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Re: How to help? was Re: Serious reservations about FC2 release on 5/18



I'm sorry if this has been covered before but I haven't been following any
of the threads discussing this problem with XP.

Could someone with this problem try these steps to fix the issue?

---------------------------------------------

Preparation:

Please get the following items before beginning:

1. Fedora Core 2 boot disk - if you don't know how to make one refer to
Appendix A
2. MS Boot disk including fdisk - if you don't know how to make one refer
to Appendix B
3. Knoppix CD - If you don't have one get one at http://www.knoppix.org
4. Bucket load of patience - If you don't have one get one.


Execution:

1. Boot into Fedora and verify your /boot/grub/menu.lst exists and should
look like this:

# grub.conf generated by anaconda
#
# Note that you do not have to rerun grub after making changes to this file
# NOTICE:  You have a /boot partition.  This means that
#          all kernel and initrd paths are relative to /boot/, eg.
#          root (hd0,2)
#          kernel /vmlinuz-version ro root=/dev/hda5
#          initrd /initrd-version.img
#boot=/dev/hda
default=1
timeout=10
splashimage=(hd0,2)/grub/splash.xpm.gz
title Fedora Core (2.6.5-1.327)
	root (hd0,2)
	kernel /vmlinuz-2.6.5-1.327 ro root=LABEL=/ rhgb selinux=0 quiet
	initrd /initrd-2.6.5-1.327.img
title WinXP
	rootnoverify (hd0,1)
	chainloader +1

***NOTE***
This menu.lst assumes that XP is on the 1st partition and Fedora /boot is
on the second.

2. Reboot using MS Boot disk
3. Run fdisk /mbr - This will restore the MS bootloader to the Master Boot
Record
4. Reboot into XP and make sure it works
5. Reboot using the Knoppix CD
6. Open a shell
7. su
8. root knoppix:/# grub
Probing devices to guess BIOS drives. This may take a long time.

GNU GRUB version 0.94 (640K lower / 3072K upper memory)
[ Minimal BASH-like line editing is supported. For the first word, TAB
lists possible command completions. Anywhere else TAB lists the possible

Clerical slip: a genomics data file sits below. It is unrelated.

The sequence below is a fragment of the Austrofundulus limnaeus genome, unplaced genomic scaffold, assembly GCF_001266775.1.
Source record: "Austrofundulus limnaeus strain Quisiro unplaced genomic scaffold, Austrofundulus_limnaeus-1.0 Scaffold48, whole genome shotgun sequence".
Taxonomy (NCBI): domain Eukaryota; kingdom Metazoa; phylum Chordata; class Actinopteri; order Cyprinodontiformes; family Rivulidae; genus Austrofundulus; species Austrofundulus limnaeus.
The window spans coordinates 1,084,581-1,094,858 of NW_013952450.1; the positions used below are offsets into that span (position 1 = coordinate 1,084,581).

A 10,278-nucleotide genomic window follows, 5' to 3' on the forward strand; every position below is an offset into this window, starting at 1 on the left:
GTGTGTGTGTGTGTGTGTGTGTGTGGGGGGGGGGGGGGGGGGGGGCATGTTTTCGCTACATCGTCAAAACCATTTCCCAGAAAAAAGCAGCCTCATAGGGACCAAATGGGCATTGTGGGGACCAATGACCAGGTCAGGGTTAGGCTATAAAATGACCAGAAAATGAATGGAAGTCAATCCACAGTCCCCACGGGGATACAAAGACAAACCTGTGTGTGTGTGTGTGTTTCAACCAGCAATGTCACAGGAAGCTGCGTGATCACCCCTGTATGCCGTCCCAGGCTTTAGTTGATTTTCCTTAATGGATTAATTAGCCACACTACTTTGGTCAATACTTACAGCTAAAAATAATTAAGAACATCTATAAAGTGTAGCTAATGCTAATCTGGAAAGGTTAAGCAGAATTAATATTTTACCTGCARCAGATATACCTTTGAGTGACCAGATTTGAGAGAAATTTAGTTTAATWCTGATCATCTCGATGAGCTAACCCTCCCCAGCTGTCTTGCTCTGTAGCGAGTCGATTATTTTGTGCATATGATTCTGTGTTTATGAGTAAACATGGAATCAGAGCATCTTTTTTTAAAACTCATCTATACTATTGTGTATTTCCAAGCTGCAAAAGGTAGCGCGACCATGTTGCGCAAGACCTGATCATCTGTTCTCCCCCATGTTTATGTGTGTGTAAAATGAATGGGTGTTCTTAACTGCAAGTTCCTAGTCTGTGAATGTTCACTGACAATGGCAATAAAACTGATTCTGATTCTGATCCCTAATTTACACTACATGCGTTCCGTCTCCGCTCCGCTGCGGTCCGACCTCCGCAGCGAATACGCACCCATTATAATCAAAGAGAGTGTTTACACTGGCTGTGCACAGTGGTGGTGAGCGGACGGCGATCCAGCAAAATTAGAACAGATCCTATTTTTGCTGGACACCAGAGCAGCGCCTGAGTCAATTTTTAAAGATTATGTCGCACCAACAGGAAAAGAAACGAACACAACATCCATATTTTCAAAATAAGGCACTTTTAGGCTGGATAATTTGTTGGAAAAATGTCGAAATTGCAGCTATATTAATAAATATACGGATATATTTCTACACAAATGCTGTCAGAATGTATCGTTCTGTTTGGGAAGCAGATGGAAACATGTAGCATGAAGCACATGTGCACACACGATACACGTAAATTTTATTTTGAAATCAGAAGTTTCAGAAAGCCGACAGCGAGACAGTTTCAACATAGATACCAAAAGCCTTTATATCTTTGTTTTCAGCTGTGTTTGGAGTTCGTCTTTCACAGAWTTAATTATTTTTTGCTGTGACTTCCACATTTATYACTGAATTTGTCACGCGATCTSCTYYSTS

completions of a device/filename. ]

grub> 

Now run these three commands:

grub> root (hd0,0)
grub> setup (hd0)
grub> quit 

9. Reboot, and you will be greeted by the GRUB command shell. Note that
the root value is variable, depending on where GRUB is installed on your
system. setup (hd0) installs GRUB to the MBR (master boot record), and
quit exits GRUB

If your /boot/grub/menu.lst is setup properly this should give you a
working GRUB configuration.

---------------

Best of Luck,

Steve


---------------




Appendix A:

Making a Linux boot disk

Most folks ignore that operating system installation procedure where it is
asked if a boot disk (emergency disk) should be made.

While this boot disk is important in Windows operating systems, it is even
more important in Linux, especially in a dual-boot system, where Windows
and Linux exist together. Even if you boot using a bootloader existing on
a system hard-drive, you should keep an up to date boot disk handy. If the
standard boot process goes awry, toss the boot disk in, reboot, and then
you can get in to repair the problem.

So during an installation/upgrade of an OS, when asked to make a boot
disk....Definitely do so!

But, what happens if you didn't make a boot disk during the Linux install?
Don't fear, mkbootdisk is there for you...

Typical command line....

/sbin/mkbootdisk --device /dev/fd0 2.6.5-1.327

This command instructs the mkbootdisk executable to use the floppy disk
drive (/dev/fd0) to write the boot disk info to, and to send it all the
appropriate information to load the kernel numbered 2.6.5-1.327

A man page of mkbootdisk provides more on the command, but here are a few
quickies:

-mkbootdisk might reside in different places on different distros
-if --device is not specified, it will by default use /dev/fd0....so you
can shorten the length of the command line entry by not using it if your
floppy exists at that default location.
-remember that if you have multiple kernels installed, one boot disk may
not properly boot the other kernels, so you would be best off making one
for each kernel.



Appendix B:

Making a MS boot disk


Double Click on My Computer
Insert Floppy diskette into Floppy Drive
Right Click on Floppy Drive choose Format
Click on Checkbox next to Add System Files
Allow disk to format and copy system files
Search for fdisk and copy it to the floppy



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